His wife, singer Andrea Tierra, marveled at how the Financial District had revitalized itself in the years since she’d walked around the neighborhood during the somber, acrid aftermath of 9/11. “”We always have to fight…New York always has to keep coming back, I think this is a very important message in this part of the city,” she emphasized.

Airing out her understatedly powerful, expressive alto voice, she channeled a distant angst as her husband rose from a suspenseful pulsing, verdant intro to a slow, spiky, bolero-tinged ballad, possibly titled Me Voy Llorando. It was a prime example of the individualistic blend of latin jazz and nueva cancion he’s made a name for himself with – and has played with his wife, whom he instantly fell in love with at a jam session in Queens eighteen years ago.

Tierra introduced a more spare, dancing tune, Cancion Con Todos, as a message of unity for all the people of the Americas, giving voice to citizens struggling for peace, The group – which also included incisive soprano saxophonist Shlomi Cohen and a terse, purposeful drummer – took the song bouncing, doublespeed, with an insistent solo out.

Castaneda played solo on Hecho (“Acts,” a Biblical reference), bringing the atmosphere up from guarded hope to starrier, more rhythmic terrain and a graceful, reflective ending. From there, he brought the rhythm section back to close the set with a wildly flurrying, merengue-flavored tune, Fresh Water, bristling with modal intensity over staggered, strutting syncopation.

November 29, 2022 Posted by | concert, jazz, latin music, Live Events, Music, music, concert, New York City, review, Reviews | , , , , , , , , , , , , | Leave a comment

A Smart, Dynamic Debut Album and a Bed-Stuy Show by a Rising Star Saxophonist

It was mid-May, 2021 – eighteen months ago, but it feels like a lifetime. At that point in time, no one in New York knew whether indoor concerts that weren’t clandestine would ever exist in this city again. Fortuitously, photographer Jimmy Katz had been scheduling a series of free outdoor jazz shows in Central Park, moving from one location to another in search of the ideal spot.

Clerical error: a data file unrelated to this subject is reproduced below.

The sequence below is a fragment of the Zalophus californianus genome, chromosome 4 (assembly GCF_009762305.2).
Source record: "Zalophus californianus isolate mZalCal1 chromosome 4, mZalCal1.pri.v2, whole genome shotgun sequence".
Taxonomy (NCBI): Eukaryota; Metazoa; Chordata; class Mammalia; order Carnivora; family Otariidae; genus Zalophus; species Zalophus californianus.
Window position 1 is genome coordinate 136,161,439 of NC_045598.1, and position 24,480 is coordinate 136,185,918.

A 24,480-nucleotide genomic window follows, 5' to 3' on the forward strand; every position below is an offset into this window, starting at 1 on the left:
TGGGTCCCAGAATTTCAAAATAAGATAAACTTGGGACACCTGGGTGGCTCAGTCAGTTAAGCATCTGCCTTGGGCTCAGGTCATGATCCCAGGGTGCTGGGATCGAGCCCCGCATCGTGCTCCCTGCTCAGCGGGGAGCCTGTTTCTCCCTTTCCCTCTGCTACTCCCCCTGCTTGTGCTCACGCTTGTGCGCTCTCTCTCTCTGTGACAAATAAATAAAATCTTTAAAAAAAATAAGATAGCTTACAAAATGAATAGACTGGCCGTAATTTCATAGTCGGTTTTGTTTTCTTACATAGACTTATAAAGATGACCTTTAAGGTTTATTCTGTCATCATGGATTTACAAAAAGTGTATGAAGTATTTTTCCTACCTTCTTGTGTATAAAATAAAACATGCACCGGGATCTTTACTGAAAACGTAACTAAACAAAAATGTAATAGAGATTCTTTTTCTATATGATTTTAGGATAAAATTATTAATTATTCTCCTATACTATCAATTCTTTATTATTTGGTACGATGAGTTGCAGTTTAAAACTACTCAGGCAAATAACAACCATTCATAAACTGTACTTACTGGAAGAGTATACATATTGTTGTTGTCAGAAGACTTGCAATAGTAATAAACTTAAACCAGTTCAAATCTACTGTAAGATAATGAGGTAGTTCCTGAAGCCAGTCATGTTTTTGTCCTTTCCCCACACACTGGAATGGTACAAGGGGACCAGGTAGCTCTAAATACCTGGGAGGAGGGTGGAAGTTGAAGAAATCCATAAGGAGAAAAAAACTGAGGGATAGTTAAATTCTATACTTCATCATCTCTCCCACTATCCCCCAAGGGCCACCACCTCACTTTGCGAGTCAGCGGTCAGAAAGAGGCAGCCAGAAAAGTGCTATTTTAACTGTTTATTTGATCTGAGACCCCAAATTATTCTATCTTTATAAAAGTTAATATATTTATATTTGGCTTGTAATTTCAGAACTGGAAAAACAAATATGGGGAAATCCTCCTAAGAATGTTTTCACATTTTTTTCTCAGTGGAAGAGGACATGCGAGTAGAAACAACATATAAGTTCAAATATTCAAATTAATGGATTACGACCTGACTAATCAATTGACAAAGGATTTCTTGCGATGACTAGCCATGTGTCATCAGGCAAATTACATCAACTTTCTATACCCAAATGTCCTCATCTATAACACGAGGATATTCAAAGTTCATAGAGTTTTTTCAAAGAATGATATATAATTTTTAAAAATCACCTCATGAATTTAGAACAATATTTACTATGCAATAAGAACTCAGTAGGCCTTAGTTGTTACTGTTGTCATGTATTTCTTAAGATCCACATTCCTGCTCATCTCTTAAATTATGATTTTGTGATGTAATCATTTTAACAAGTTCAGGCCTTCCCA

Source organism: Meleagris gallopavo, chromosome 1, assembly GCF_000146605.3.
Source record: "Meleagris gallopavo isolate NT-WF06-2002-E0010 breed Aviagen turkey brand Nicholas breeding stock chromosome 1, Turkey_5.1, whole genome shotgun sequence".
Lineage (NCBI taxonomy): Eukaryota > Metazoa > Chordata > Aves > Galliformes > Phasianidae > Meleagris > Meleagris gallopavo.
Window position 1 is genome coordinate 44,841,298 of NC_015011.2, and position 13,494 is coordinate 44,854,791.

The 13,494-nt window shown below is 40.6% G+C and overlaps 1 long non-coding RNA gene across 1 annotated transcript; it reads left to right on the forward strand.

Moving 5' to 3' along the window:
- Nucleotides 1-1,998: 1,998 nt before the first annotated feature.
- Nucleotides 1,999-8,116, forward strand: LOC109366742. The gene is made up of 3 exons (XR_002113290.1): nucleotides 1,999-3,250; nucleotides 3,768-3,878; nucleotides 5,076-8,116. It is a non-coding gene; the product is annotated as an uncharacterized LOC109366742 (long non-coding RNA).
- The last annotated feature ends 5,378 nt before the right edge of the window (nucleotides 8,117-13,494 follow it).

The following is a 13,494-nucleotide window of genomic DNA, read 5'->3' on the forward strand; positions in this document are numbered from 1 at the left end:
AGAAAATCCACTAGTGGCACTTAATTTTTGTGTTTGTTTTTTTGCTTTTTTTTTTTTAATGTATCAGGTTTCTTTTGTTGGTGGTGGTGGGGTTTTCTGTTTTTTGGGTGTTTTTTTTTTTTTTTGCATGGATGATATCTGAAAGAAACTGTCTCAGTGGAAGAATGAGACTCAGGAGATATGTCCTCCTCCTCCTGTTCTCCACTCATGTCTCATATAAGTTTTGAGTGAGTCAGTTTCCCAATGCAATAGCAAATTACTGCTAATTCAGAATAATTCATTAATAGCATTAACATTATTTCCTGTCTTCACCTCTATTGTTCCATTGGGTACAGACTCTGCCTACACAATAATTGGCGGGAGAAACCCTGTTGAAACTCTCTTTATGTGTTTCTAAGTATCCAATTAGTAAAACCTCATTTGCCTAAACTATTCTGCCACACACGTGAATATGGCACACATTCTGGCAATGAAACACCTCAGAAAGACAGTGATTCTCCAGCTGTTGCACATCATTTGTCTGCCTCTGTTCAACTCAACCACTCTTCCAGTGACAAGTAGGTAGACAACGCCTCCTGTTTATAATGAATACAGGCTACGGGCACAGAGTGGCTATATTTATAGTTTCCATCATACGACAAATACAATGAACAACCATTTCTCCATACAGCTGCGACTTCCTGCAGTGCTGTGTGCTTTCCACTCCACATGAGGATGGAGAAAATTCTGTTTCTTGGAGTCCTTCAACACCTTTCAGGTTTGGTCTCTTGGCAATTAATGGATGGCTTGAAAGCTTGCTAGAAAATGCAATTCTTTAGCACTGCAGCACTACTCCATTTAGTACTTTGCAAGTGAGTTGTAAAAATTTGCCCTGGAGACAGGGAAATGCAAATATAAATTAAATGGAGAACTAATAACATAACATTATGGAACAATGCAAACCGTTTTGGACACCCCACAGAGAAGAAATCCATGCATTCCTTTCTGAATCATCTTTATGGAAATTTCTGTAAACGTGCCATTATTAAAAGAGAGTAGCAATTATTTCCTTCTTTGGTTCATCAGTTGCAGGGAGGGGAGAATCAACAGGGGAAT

One of those locations was a clearing a few blocks north of the 82nd Street entrance on the west side. Mark Turner had played an unselfconsciously gorgeous set with a trio up on the hill to the south the previous afternoon. This particular day, a twentysomething tenor saxophonist with a muscular style was volleying her way through a handful of classic Coltrane tunes, out in front of a chordless quartet. Who was this fiery yet thoughtful player?

As it turned out, it was Julieta Eugenio. Even more serendipitously. she stuck around. She put out an album, Jump – streaming at Spotify – and has a gig coming up on Dec 6 at 9 PM at Bar Lunatico with the rhythm section on the record, Matt Dwonszyk on bass and Jonathan Barber on drums.

On the record, Eugenio is more reserved than she is onstage: either way, she doesn’t waste notes. The opening number is titled Efes – a shout-out to the delicious Turkish lager beer, maybe? No Turkish flavor in this one, but sizzling trills, a shout-out to an iconic Paul Desmond riff, and a lot of judicious use of space as Barber reaches for textures and surprise punches from around the kit. Meanwhile, Dwonszyk runs catchy, spring-loaded riffage, holding the center and firing off a wryly colorful solo midway through.